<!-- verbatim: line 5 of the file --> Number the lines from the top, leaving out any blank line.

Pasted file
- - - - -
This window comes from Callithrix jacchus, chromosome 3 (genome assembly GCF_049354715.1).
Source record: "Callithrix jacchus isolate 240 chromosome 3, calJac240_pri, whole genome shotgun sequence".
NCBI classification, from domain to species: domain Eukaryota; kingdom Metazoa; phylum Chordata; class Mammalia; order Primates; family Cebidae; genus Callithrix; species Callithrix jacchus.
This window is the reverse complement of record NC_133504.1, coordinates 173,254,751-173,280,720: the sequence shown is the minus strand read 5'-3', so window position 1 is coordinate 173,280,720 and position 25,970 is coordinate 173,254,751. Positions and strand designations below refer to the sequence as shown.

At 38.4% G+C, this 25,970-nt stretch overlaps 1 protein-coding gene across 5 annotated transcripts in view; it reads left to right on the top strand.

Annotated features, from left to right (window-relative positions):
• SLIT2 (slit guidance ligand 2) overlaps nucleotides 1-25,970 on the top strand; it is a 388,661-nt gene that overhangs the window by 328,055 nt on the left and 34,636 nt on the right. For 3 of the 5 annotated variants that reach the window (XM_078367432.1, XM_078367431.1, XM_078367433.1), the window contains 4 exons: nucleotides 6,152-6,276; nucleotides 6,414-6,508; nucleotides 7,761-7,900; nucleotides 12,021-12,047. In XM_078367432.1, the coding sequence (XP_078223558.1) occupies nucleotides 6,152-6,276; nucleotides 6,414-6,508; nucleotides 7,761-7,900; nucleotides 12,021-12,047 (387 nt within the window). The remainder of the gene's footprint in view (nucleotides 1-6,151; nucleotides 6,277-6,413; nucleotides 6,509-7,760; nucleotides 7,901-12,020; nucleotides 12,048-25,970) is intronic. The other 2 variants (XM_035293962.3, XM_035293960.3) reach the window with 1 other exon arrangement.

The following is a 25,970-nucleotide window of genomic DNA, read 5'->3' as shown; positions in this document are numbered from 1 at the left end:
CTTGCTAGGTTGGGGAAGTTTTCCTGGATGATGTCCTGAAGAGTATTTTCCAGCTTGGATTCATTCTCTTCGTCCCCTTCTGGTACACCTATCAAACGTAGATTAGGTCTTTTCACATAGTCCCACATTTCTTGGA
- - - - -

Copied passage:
At 38.4% G+C, this 25,970-nt stretch overlaps 1 protein-coding gene across 5 annotated transcripts in view; it reads left to right on the top strand.